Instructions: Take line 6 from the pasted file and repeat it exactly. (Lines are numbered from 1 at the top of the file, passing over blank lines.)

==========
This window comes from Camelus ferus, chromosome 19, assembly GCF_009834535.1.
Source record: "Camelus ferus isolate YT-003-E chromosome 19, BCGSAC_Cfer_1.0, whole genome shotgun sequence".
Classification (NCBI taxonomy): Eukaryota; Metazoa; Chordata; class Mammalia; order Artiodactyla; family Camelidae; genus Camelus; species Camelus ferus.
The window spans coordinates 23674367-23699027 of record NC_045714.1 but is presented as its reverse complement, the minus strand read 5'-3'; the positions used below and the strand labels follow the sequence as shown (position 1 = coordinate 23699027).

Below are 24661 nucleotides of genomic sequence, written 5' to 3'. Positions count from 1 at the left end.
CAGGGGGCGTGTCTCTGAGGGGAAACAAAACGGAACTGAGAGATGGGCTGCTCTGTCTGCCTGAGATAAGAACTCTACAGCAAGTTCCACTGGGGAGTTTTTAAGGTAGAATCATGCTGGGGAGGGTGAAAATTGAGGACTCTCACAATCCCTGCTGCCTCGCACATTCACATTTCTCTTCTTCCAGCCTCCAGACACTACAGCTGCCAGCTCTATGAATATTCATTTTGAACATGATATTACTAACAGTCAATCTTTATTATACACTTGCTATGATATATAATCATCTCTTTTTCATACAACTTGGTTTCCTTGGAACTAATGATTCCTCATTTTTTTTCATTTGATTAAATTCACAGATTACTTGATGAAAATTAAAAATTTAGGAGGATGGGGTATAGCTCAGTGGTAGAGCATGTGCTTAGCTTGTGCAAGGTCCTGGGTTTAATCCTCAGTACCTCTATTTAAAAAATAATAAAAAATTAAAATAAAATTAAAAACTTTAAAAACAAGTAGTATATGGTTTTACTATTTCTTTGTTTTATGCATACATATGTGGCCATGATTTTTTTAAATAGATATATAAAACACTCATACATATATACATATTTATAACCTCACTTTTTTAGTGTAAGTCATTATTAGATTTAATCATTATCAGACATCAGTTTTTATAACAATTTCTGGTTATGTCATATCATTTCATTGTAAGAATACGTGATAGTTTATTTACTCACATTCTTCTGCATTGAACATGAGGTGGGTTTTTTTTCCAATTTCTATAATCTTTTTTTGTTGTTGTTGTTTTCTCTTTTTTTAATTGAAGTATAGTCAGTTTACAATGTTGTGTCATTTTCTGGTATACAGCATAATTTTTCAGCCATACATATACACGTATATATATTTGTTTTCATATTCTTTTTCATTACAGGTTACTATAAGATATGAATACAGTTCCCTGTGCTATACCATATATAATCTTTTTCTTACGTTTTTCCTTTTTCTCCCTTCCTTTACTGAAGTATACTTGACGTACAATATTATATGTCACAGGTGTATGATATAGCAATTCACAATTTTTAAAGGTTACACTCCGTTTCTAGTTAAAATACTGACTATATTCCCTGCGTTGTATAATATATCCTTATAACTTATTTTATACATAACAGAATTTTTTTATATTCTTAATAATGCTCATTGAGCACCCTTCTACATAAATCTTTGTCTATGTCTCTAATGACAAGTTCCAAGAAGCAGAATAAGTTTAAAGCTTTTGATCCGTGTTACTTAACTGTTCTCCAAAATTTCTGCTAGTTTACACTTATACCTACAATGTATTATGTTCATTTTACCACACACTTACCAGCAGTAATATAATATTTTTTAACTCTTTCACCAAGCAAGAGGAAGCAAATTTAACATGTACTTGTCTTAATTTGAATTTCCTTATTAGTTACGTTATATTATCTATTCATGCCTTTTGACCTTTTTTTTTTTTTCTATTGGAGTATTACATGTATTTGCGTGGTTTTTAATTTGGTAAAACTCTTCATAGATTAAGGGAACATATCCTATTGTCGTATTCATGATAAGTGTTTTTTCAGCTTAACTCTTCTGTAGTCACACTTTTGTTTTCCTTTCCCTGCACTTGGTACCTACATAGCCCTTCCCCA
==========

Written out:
CAGGGGGCGTGTCTCTGAGGGGAAACAAAACGGAACTGAGAGATGGGCTGCTCTGTCTGCCTGAGATAAGAACTCTACAGCAAGTTCCACTGGGGAGTTTTTAAGGTAGAATCATGCTGGGGAGGGTGAAAATTGAGGACTCTCACAATCCCTGCTGCCTCGCACATTCACATTTCTCTTCTTCCAGCCTCCAGACACTACAGCTGCCAGCTCTATGAATATTCATTTTGAACATGATATTACTAACAGTCAATCTTTATTATACACTTGCTATGATATATAATCATCTCTTTTTCATACAACTTGGTTTCCTTGGAACTAATGATTCCTCATTTTTTTTCATTTGATTAAATTCACAGATTACTTGATGAAAATTAAAAATTTAGGAGGATGGGGTATAGCTCAGTGGTAGAGCATGTGCTTAGCTTGTGCAAGGTCCTGGGTTTAATCCTCAGTACCTCTATTTAAAAAATAATAAAAAATTAAAATAAAATTAAAAACTTTAAAAACAAGTAGTATATGGTTTTACTATTTCTTTGTTTTATGCATACATATGTGGCCATGATTTTTTTAAATAGATATATAAAACACTCATACATATATACATATTTATAACCTCACTTTTTTAGTGTAAGTCATTATTAGATTTAATCATTATCAGACATCAGTTTTTATAACAATTTCTGGTTATGTCATATCATTTCATTGTAAGAATACGTGATAGTTTATTTACTCACATTCTTCTGCATTGAACATGAGGTGGGTTTTTTTTCCAATTTCTATAATCTTTTTTTGTTGTTGTTGTTTTCTCTTTTTTTAATTGAAGTATAGTCAGTTTACAATGTTGTGTCATTTTCTGGTATACAGCATAATTTTTCAGCCATACATATACACGTATATATATTTGTTTTCATATTCTTTTTCATTACAGGTTACTATAAGATATGAATACAGTTCCCTGTGCTATACCATATATAATCTTTTTCTTACGTTTTTCCTTTTTCTCCCTTCCTTTACTGAAGTATACTTGACGTACAATATTATATGTCACAGGTGTATGATATAGCAATTCACAATTTTTAAAGGTTACACTCCGTTTCTAGTTAAAATACTGACTATATTCCCTGCGTTGTATAATATATCCTTATAACTTATTTTATACATAACAGAATTTTTTTATATTCTTAATAATGCTCATTGAGCACCCTTCTACATAAATCTTTGTCTATGTCTCTAATGACAAGTTCCAAGAAGCAGAATAAGTTTAAAGCTTTTGATCCGTGTTACTTAACTGTTCTCCAAAATTTCTGCTAGTTTACACTTATACCTACAATGTATTATGTTCATTTTACCACACACTTACCAGCAGTAATATAATATTTTTTAACTCTTTCACCAAGCAAGAGGAAGCAAATTTAACATGTACTTGTCTTAATTTGAATTTCCTTATTAGTTACGTTATATTATCTATTCATGCCTTTTGACCTTTTTTTTTTTTTCTATTGGAGTATTACATGTATTTGCGTGGTTTTTAATTTGGTAAAACTCTTCATAGATTAAGGGAACATATCCTATTGTCGTATTCATGATAAGTGTTTTTTCAGCTTAACTCTTCTGTAGTCACACTTTTGTTTTCCTTTCCCTGCACTTGGTACCTACATAGCCCTTCCCCA